Lapis ISSN 2398-2969

Mouth: soft tissue trauma

Contributor(s): Lesa Thompson, Anna Meredith

Introduction

  • Cause: trauma to oral soft tissues.
  • Signs: associated with oral discomfort, mostly relating to ability to eat/perform cecotrophy/groom.
  • Diagnosis: history, clinical examination, including oral assessment under anesthesia, imaging technique may be useful.
  • Treatment: analgesia paramount, surgical procedures may be required, other medication as appropriate.
  • Prognosis: good if infection not present.

Presenting signs

  • Drooling, ptyalism caused by oral discomfort resulting in wet chin/neck areas and moist dermatitis   Moist dermatitis  .
  • Reduced or altered appetite.
  • Weight loss   Weight loss  .
  • Reduced or altered fecal output.
  • Reduced coprophagy evidenced by perianal clagging   Sticky bottom syndrome  , resultant myiasis   Fly strike   likely in warmer months.
  • Reduced grooming resulting in unkempt coat.
  • Peri-oral swellings (visible or palpable), particularly if infection present.
  • Oral discharge, eg hemorrhagic after acute trauma.

Acute presentation

  • Hemorrhagic oral discharge.
  • Lethargic demeanor.
  • Possible dyspnea   Dyspnea  if severe hemorrhage or swelling present, particularly if extends into oropharynx.

Breed predisposition

  • Iatrogenic dental trauma more likely in smaller breeds such as Netherland Dwarfs   Netherland Dwarf  due to reduced access during dental procedures.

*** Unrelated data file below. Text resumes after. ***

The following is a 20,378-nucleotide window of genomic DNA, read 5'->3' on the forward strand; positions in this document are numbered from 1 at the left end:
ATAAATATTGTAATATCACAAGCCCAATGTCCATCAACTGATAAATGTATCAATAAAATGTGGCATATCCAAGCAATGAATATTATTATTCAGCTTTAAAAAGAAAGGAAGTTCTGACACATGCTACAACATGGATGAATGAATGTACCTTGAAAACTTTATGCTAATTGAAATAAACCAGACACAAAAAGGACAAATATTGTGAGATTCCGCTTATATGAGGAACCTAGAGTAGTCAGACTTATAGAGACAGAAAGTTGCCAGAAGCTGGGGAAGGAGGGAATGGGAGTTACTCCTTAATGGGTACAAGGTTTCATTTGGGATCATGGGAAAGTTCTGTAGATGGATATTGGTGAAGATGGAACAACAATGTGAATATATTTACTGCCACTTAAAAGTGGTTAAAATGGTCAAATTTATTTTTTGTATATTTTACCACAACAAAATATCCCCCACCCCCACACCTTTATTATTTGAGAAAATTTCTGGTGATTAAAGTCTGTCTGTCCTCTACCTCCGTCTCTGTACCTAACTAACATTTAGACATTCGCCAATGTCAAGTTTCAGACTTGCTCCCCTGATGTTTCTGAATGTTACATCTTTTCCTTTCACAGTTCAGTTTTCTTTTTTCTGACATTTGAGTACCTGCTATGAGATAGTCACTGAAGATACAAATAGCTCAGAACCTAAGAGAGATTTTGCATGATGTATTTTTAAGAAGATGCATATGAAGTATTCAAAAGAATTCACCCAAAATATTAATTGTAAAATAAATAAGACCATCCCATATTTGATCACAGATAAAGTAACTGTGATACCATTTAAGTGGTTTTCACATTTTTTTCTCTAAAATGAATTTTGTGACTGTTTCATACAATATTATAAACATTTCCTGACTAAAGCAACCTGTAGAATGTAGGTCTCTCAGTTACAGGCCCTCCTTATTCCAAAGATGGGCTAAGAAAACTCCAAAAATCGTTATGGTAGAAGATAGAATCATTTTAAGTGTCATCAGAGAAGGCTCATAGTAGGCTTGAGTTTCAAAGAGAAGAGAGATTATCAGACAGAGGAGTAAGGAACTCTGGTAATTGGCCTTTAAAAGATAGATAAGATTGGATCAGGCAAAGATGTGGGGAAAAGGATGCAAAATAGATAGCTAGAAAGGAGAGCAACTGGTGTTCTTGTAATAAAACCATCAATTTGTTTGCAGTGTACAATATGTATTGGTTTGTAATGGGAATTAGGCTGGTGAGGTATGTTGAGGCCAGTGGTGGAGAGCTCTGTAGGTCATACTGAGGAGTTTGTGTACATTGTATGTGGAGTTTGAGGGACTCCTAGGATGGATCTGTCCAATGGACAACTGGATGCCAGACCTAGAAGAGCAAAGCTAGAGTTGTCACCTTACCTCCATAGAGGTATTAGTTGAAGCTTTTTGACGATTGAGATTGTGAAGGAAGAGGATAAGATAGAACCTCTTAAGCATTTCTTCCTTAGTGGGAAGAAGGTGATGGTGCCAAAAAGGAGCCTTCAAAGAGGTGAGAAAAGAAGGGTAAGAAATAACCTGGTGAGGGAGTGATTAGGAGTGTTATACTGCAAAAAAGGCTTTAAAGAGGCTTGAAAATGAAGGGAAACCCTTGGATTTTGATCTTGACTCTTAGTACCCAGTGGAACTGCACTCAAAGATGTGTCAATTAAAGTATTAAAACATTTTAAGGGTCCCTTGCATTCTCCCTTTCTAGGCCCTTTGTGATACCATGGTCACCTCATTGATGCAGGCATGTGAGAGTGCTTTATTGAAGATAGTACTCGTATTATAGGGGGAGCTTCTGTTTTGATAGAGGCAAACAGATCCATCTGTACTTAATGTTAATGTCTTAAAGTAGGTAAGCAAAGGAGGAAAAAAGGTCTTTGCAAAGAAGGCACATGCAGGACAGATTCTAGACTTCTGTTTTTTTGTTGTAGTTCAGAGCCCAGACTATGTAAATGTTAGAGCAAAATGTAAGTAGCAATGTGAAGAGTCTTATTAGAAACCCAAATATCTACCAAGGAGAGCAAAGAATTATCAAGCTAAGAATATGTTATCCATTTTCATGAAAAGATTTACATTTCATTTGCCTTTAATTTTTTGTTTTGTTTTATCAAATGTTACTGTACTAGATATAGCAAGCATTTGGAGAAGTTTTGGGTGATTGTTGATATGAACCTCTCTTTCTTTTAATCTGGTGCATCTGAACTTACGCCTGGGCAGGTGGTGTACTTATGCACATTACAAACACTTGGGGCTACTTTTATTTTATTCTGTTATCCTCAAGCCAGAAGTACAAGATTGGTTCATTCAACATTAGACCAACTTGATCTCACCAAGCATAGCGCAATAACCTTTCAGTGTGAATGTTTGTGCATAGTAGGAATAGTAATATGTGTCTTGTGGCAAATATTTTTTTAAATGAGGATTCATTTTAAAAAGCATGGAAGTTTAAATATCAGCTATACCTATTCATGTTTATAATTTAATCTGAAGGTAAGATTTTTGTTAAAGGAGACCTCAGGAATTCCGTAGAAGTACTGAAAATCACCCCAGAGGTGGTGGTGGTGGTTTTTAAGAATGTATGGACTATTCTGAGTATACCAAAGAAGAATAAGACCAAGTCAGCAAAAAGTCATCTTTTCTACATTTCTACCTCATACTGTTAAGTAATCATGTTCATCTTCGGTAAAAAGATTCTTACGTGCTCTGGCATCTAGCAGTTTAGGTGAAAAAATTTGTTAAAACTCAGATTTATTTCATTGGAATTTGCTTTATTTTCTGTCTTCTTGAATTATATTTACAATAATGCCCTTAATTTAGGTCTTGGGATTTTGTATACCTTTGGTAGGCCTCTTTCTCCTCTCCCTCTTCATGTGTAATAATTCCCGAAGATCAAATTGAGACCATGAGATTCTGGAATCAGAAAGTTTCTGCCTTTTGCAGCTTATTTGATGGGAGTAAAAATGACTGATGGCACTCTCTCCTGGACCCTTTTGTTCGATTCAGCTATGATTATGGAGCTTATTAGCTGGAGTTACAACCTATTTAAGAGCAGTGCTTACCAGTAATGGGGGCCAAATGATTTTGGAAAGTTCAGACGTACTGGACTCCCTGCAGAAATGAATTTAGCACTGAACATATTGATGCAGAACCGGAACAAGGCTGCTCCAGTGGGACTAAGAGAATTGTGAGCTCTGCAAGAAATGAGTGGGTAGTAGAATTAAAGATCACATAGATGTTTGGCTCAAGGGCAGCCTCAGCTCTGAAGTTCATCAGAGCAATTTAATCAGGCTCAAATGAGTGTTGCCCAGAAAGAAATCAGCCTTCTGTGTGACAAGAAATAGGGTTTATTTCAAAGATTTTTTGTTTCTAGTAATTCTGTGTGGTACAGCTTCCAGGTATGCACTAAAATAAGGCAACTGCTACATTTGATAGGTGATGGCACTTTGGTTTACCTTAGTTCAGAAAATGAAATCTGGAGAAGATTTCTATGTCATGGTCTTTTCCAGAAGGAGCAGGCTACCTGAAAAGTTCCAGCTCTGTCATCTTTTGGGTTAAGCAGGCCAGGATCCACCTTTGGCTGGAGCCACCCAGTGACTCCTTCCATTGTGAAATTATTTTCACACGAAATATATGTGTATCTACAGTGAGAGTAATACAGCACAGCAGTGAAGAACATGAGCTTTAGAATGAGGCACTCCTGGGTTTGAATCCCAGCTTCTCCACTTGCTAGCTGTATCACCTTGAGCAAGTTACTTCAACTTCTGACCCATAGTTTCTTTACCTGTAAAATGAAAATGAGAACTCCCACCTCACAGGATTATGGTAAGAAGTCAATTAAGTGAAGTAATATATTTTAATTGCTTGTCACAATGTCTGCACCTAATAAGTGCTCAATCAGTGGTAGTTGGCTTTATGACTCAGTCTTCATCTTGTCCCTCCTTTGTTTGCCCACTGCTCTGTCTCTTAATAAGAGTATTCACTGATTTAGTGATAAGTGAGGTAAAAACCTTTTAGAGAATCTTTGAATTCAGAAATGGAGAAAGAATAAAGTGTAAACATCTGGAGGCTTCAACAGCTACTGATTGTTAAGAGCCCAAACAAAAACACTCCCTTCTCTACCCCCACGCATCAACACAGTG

Cost considerations

  • Treatment costs may be high if procedures under anesthesia required, also prolonged medication may be necessary.

Special risks, eg anesthetic

Pathogenesis

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Diagnosis

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Treatment

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Prevention

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Sequelae

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Further Reading

Publications

Refereed papers

Other sources of information

  • Mehler S J (2006)Common Surgical Procedures.In: Manual of Rabbit Medicine and Surgery. 2nd edn. Eds: Meredith A & Flecknell P. BSAVA, Gloucester. pp 166-183.
  • Harcourt-Brown F (2002)Textbook of Rabbit Medicine.Butterworth Heinemann, Oxford.


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